Brian McLaren, provocative as ever, followed Perkins and asserted that, “The God of the scriptures is primarily a God who liberates slaves.” I think of Egypt and Babylon and Rome and the many in bondage who Jesus healed. He led us through some stark data on war, poverty, consumerism and pollution and said that the dream of God is a world restored to “shalom.” Shalom was the big word of the conference and the closest thing I could compare it to is Scot McKnight’s “Atonement in all four directions,” - peace with God, within ourselves, with one another and with God’s creation. McLaren said, “We’re looking for a plan, and party, a program, a candidate or a strategy to get us to shalom. And we need them all. But above all we need to live in the way, the heart and the attitude of Jesus: with our families, our parents, our children, our churches, in our denominations and movements, in our community and our nation.” He closed reminding us of Philippians 2, “Your attitude should be the same as that of Christ Jesus.” I later thought of where it adds, “…in which you shine like stars in the universe...” when McLaren applied exegesis to the lyrics of Woodstock by Joni Mitchell to help us understand the situation we find ourselves in:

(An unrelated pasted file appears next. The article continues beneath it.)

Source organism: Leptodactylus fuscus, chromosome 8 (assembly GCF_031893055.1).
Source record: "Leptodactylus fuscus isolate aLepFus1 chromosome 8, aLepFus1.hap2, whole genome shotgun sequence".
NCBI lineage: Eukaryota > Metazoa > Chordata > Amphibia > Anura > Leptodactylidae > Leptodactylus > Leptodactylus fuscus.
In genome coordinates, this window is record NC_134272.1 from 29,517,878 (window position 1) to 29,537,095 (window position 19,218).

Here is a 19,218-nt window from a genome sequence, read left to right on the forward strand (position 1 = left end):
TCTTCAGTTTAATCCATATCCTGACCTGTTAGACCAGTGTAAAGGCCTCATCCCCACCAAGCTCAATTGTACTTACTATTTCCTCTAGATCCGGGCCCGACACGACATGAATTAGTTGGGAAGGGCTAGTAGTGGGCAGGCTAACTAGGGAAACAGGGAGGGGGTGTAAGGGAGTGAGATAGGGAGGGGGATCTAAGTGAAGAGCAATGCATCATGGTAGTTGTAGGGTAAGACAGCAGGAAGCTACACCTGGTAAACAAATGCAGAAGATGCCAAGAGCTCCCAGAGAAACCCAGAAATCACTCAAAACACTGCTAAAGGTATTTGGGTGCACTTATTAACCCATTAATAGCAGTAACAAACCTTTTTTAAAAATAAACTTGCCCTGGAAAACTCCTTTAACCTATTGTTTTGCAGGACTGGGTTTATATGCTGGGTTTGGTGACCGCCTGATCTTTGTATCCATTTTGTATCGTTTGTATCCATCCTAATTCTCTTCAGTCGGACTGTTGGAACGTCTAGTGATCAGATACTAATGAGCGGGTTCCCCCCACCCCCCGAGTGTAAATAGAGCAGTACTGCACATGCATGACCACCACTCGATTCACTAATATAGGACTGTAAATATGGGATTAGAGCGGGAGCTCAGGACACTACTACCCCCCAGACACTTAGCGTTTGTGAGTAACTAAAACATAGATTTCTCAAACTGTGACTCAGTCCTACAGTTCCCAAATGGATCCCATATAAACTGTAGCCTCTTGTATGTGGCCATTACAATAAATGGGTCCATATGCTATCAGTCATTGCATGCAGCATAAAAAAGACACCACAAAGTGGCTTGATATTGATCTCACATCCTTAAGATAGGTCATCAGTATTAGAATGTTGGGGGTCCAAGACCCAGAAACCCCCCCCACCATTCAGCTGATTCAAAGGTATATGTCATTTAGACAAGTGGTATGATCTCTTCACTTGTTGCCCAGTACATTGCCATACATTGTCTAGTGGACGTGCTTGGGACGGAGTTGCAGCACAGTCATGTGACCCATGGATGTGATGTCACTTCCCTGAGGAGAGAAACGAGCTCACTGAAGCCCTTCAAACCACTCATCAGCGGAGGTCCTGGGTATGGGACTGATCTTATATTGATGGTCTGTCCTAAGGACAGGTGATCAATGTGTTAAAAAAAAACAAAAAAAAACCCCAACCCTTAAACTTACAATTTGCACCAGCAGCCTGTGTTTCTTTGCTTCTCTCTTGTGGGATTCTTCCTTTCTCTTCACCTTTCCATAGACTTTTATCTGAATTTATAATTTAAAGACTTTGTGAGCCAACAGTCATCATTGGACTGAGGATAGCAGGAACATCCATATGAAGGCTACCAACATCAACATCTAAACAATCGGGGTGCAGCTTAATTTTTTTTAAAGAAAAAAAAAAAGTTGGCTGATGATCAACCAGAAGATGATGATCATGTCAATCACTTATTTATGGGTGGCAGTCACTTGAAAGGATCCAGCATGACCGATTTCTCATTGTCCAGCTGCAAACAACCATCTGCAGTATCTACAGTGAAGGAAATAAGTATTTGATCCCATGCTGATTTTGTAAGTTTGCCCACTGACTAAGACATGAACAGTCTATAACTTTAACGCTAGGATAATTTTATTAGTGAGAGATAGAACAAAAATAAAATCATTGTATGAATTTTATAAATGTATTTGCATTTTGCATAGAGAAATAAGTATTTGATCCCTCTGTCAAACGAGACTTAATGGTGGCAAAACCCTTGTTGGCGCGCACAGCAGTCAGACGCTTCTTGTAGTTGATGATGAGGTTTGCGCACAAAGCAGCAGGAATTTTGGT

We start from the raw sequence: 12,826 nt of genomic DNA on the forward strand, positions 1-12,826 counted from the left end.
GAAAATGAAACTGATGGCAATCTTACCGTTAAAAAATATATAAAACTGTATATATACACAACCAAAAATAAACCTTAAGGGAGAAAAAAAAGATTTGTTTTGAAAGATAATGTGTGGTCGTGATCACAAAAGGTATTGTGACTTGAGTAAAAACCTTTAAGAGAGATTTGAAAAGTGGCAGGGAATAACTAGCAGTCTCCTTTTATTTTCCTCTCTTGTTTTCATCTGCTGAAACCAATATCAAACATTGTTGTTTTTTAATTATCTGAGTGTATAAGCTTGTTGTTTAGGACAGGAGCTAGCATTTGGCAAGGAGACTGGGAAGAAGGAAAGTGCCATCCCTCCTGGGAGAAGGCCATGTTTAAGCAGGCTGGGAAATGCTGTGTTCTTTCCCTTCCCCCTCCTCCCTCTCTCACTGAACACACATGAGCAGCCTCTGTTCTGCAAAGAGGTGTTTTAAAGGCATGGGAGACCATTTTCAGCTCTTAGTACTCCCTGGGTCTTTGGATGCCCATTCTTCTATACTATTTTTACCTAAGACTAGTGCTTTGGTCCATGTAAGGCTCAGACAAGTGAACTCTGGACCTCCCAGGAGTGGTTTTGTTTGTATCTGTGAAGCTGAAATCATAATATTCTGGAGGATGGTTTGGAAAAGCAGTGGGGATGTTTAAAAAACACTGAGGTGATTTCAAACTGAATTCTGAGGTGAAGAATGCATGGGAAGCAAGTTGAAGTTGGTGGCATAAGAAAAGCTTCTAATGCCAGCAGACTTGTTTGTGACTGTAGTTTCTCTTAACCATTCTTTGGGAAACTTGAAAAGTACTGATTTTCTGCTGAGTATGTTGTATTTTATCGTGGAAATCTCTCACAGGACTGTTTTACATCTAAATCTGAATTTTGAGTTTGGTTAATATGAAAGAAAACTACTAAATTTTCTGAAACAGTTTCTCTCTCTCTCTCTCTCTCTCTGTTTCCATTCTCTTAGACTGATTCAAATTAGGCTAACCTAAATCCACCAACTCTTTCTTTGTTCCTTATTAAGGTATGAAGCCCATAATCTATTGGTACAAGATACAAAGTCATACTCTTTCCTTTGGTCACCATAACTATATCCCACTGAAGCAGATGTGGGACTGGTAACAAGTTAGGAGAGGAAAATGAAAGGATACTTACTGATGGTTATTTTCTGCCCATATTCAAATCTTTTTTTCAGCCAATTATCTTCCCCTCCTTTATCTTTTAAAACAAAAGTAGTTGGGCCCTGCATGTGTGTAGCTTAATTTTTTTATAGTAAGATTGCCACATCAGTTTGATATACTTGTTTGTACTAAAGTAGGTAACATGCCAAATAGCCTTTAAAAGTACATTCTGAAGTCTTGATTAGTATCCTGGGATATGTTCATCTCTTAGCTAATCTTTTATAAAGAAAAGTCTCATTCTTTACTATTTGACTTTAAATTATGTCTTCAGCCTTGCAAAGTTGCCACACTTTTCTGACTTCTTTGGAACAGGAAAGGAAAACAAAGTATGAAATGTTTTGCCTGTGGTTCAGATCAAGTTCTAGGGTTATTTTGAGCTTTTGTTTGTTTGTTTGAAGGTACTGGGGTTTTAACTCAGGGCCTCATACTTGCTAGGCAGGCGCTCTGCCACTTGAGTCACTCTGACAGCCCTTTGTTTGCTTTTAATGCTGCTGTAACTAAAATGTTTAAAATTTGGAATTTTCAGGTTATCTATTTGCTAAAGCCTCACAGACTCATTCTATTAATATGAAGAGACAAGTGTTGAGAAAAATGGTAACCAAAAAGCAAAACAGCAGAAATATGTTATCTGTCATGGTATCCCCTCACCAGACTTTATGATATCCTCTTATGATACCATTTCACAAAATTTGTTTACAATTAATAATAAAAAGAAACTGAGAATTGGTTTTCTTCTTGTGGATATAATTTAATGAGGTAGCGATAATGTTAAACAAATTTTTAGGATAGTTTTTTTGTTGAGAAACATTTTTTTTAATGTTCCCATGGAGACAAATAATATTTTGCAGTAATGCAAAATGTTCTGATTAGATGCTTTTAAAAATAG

We are stardust
Billion year old carbon
We are golden
Caught in the devils bargain
And we've got to get ourselves
Back to the garden

In the “Getting to Justice” workshop, a Baptist pastor (I arrived late and didn’t get his name) with Sojourners challenged us to go beyond soup kitchens and also work for systemic change. He listed kinds of “faith” that keep our focus too narrow to do so:

Privatized faith: It’s just me and Jesus
Prosperity faith: Conspicuous consumption is evidence of blessing
Apolitical faith: Withdrawal from the the process
Apocalyptic faith: Exonerates us from responsibility in the here & now
Constantinian faith: Religion of the empire